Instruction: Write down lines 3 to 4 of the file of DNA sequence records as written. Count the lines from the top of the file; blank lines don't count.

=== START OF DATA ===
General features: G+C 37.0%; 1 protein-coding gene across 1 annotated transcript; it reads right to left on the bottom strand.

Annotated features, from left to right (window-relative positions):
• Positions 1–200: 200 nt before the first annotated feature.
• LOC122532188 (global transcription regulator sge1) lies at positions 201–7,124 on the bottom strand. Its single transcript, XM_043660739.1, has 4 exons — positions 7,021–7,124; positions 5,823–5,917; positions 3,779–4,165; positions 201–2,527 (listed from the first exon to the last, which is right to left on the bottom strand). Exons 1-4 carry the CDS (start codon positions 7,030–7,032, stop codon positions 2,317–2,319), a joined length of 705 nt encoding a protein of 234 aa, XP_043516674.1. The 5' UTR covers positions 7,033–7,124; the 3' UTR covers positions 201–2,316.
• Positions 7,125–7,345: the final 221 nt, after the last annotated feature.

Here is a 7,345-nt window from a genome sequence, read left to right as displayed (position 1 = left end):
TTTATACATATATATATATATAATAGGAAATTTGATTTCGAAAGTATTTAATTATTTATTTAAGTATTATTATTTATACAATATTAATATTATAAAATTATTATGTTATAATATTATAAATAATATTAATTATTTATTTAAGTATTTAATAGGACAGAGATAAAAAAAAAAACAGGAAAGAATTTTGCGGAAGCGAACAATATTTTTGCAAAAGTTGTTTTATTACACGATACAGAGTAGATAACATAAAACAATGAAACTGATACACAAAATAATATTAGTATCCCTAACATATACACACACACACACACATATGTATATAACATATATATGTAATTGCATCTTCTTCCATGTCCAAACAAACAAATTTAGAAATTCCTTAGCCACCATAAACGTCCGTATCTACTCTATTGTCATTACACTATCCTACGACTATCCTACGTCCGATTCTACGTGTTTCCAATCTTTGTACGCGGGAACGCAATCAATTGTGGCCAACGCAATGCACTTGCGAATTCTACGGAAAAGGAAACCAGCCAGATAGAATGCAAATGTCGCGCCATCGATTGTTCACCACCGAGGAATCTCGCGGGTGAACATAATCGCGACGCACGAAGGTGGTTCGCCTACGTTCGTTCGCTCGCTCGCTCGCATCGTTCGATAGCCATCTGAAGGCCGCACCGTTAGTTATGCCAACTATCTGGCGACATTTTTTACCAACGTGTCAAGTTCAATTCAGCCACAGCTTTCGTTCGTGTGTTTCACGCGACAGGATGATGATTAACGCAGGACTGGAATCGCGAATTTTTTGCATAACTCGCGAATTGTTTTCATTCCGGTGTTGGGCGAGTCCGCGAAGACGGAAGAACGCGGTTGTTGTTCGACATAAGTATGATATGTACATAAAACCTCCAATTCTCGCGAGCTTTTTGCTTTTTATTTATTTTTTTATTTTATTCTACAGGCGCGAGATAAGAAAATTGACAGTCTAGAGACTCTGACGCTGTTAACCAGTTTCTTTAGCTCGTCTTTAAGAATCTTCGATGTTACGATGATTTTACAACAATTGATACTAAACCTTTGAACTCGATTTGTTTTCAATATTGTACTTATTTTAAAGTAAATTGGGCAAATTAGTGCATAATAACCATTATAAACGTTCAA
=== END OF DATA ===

• Positions 1–200: 200 nt before the first annotated feature.
• LOC122532188 (global transcription regulator sge1) lies at positions 201–7,124 on the bottom strand. Its single transcript, XM_043660739.1, has 4 exons — positions 7,021–7,124; positions 5,823–5,917; positions 3,779–4,165; positions 201–2,527 (listed from the first exon to the last, which is right to left on the bottom strand). Exons 1-4 carry the CDS (start codon positions 7,030–7,032, stop codon positions 2,317–2,319), a joined length of 705 nt encoding a protein of 234 aa, XP_043516674.1. The 5' UTR covers positions 7,033–7,124; the 3' UTR covers positions 201–2,316.